While Ernie Smith’s rich baritone and playful lyrics are lamentably absent from venues and festivals that cater to non-Jamaican audiences, he’s found a New England champion in the Rhode Island band Soul Shot.
By Noah Schaffer
Ernie Smith was playing in a South Florida club when an audience member went up to the stage and made a request. Perhaps, the patron suggested, Smith could change gears and play some reggae instead?
Little did the club goer know that they were speaking to one of Jamaica’s most beloved entertainers — a man who needs an entire room in his home in the parish of St. Ann to store the many awards, plaques, and certificates thanking him for his contributions to reggae music. (“And these are just from my current marriage,” laughs Smith.)
But that audience member’s confusion is understandable. Listeners curious about reggae can find easy exposure to Marley-style one drop, slinky dancehall rhythms, rocksteady harmonies, and dub experiments. But playlists and histories often overlook Jamaica’s great storytellers like Smith, his frequent collaborator Pluto Shervington, perennial Jamaica Festival Song Contest winner Eric Donaldson and Byron Lee and the Dragonaires vocalist Ken Lazarus.
Their smooth mix of pop, folk, soul, country and Caribbean rhythms may not fit American and European preconceptions of reggae as a raw ghetto sound, but their hits have been popular for decades in Jamaica and the Diaspora. It’s a fate similar to that of the late uptown bandleader Byron Lee, who faced criticism for leveraging his political connections into appearances at the 1964 World’s Fair and a Dr. No film cameo. Historical studies — including the excellent new documentary Legends of Ska — lament that such opportunities were not enjoyed by ska pioneers the Skatalites. But Lee continued to draw large crowds throughout the Caribbean and North America until his 2008 passing.
While Smith’s rich baritone and playful lyrics are lamentably absent from venues and festivals that cater to non-Jamaican audiences, he’s found a champion in the Rhode Island band Soul Shot, which has frequently backed him throughout New England. They’ll be teaming up on Thursday, August 13 at the Knickerbocker Cafe in Westerly, Rhode Island.
It’s no accident that one of Smith’s first hits, Bend Down, echoes the feeling of classic country music. When Smith was growing up there were nights when the national RJR radio station only played country music. “And that was when there was only one radio station in Jamaica,” points out Smith. Later on he was tapped to open up a Jamaican concert by Johnny Cash, and the two became friends when Cash bought a house in Montego Bay in the mid-’70s.
Smith’s version of the Kris Kristofferson-penned Cash classic Sunday Morning Coming Down is as good as any of ones cut in Nashville. His original Pitta Patta would be right at home alongside the country-soul of Brook Benton or Percy Sledge, while “I Can’t Take It,” with its honky tonk piano and mid-song recitation, echoes the countrypolitan sounds of Ray Price and Jim Reeves. I Can’t Take It became better known as “Tears On My Pillow” after it was covered by Johnny Nash, while “Pitta Patta” didn’t quite fare as well when recorded by Goldie Hawn at the behest of Beach Boys collaborator Van Dyke Parks.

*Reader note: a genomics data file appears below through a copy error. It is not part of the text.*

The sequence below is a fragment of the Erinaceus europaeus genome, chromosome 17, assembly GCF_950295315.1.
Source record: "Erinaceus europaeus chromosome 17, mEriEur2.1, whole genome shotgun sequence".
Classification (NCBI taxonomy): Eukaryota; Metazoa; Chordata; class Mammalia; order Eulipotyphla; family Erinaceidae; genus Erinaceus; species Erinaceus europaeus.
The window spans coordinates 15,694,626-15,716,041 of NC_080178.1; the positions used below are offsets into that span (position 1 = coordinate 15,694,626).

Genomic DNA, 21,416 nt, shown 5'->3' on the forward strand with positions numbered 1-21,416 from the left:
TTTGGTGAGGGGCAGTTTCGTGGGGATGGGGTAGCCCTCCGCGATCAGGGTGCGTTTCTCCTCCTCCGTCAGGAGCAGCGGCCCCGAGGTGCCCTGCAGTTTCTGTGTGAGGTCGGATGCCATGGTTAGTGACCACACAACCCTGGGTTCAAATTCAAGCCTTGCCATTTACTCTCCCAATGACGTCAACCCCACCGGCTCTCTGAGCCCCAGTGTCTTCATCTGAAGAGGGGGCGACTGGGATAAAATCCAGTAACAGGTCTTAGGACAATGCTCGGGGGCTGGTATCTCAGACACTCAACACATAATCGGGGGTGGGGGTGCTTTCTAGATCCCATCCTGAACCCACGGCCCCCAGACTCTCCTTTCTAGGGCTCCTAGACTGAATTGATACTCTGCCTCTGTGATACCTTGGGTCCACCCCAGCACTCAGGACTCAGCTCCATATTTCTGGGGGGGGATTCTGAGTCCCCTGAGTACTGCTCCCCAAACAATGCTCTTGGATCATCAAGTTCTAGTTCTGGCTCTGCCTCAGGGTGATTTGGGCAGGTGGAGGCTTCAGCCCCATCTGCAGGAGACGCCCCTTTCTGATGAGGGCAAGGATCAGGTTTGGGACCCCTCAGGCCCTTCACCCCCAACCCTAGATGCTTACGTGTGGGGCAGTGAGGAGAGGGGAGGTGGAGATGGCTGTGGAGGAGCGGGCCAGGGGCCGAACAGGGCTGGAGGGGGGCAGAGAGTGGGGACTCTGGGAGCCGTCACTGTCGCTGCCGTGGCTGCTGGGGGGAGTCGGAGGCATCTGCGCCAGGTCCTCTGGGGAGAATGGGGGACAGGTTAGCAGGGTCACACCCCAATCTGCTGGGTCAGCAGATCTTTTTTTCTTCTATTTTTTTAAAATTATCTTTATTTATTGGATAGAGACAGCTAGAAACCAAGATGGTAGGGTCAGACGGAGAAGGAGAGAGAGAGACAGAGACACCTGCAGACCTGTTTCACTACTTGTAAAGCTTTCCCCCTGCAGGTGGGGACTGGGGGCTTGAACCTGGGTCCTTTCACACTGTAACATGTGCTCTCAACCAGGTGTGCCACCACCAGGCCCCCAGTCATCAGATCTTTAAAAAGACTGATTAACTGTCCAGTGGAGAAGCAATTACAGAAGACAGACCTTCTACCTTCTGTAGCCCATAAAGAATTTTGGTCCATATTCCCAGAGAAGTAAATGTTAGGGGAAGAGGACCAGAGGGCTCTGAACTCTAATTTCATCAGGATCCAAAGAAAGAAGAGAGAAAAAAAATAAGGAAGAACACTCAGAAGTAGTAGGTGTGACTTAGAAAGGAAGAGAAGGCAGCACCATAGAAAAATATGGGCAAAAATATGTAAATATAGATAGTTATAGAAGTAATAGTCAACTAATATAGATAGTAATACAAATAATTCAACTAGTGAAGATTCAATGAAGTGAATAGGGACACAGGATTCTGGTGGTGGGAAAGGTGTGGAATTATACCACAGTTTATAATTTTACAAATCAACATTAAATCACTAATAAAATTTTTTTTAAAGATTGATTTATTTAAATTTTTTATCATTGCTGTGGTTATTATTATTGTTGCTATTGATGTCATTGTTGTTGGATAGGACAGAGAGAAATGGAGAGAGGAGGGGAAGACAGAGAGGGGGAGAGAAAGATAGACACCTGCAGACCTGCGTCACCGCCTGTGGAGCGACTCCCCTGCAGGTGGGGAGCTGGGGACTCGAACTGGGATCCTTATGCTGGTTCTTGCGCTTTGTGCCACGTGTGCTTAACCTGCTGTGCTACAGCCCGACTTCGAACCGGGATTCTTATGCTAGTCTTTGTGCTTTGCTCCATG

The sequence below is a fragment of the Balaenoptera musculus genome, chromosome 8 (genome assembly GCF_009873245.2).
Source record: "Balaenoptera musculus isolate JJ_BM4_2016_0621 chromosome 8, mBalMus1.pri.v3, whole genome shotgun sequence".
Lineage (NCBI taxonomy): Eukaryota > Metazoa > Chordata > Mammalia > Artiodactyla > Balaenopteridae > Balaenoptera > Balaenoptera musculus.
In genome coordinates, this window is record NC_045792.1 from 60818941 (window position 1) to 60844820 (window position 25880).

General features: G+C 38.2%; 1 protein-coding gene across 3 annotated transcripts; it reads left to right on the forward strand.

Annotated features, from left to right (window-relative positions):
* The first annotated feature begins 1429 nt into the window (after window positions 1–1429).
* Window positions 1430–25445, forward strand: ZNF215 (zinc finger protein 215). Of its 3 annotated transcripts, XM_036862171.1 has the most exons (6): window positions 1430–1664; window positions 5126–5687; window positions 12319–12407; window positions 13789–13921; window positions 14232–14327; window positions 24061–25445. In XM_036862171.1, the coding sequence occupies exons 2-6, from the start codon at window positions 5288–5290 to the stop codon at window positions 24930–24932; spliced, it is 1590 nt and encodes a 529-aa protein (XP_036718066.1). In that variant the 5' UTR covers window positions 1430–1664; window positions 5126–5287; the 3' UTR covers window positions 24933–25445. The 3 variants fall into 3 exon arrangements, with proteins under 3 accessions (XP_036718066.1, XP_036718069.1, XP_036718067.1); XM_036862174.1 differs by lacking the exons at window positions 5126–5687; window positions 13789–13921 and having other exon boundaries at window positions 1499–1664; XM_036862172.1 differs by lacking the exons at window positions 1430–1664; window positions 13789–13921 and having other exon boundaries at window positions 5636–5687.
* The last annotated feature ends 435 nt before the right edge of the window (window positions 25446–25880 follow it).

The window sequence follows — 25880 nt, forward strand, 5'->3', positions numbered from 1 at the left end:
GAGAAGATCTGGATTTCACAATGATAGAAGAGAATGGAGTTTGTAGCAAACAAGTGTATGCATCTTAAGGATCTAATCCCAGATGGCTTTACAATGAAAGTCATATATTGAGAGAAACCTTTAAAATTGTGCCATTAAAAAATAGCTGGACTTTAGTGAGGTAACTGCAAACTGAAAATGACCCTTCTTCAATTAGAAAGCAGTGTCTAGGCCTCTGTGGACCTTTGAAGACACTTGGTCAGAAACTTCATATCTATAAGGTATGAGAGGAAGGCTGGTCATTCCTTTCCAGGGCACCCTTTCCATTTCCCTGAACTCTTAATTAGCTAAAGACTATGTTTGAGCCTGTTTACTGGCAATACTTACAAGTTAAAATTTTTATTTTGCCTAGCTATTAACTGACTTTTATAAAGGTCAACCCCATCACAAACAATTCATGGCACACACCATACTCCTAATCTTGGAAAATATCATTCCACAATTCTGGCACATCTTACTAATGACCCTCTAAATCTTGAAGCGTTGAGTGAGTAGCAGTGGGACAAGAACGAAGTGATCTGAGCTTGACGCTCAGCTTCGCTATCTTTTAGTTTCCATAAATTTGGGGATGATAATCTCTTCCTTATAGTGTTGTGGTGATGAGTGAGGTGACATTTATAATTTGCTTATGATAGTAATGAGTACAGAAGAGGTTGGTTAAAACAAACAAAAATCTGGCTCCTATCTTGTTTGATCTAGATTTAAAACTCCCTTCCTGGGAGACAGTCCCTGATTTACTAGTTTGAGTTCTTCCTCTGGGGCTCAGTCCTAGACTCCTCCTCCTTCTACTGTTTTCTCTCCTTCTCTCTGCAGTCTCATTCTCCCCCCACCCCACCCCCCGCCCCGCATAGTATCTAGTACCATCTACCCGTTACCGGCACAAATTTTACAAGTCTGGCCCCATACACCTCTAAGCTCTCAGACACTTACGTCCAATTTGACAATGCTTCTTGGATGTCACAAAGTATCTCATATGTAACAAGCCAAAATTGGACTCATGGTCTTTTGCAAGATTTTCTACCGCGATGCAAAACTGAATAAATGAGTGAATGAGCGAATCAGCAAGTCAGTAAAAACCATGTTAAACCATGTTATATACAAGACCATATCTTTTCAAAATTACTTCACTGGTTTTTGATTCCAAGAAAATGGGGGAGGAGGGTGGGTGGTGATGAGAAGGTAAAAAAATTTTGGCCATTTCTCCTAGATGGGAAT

And, just as country music has often used humor to tell the stories from everyday life, Smith’s signature song Duppy or Gumman has become a beloved staple because of how he weaves uniquely Jamaican themes into the catchiest song ever written about impotence.
For an artist not usually associated with the political militancy of reggae, Smith paid a heavy price when he did express his views. In 1976, frustrated with self-interested politicians, Smith released the biting Power and the Glory. It was banned from local airwaves and led to Smith’s long life in exile.
Smith has developed a strong following as a club performer in Canada and Florida, but alcohol and drug dependencies have been a drag on his career. After stints in New England and Belize, Smith and his wife Janet have finally settled back in Jamaica, where they live in the mountains just a few miles from Bob Marley’s birthplace. Smith’s most recent output has been a series of albums that draw on his roots in country and gospel, Country Mile and All for Jesus. The latter’s explicit Christianity might be confusing to fans of an artist whose lyrics frequently reference Jah and who wrote an unrecorded musical about Marcus Garvey. Smith compares spirituality to “a radio broadcast. It comes from one tower but is heard by many different people in different ways.”
Today Smith stays busy with overseas engagements as well as his local charity work. He’s more bemused than offended by critics and others forget to give such a prolific hit maker his due in reggae’s history books. It’s the same attitude reflected in another one of the tunes that earns a smile every time a sound system plays it — a song that started as a Red Stripe beer jingle: Life is Just for Living.
Over the past 15 years Noah Schaffer has written about otherwise unheralded musicians from the worlds of gospel, jazz, blues, Latin, African, reggae, Middle Eastern music, klezmer, polka and far beyond. He has won over ten awards from the New England Newspaper and Press Association.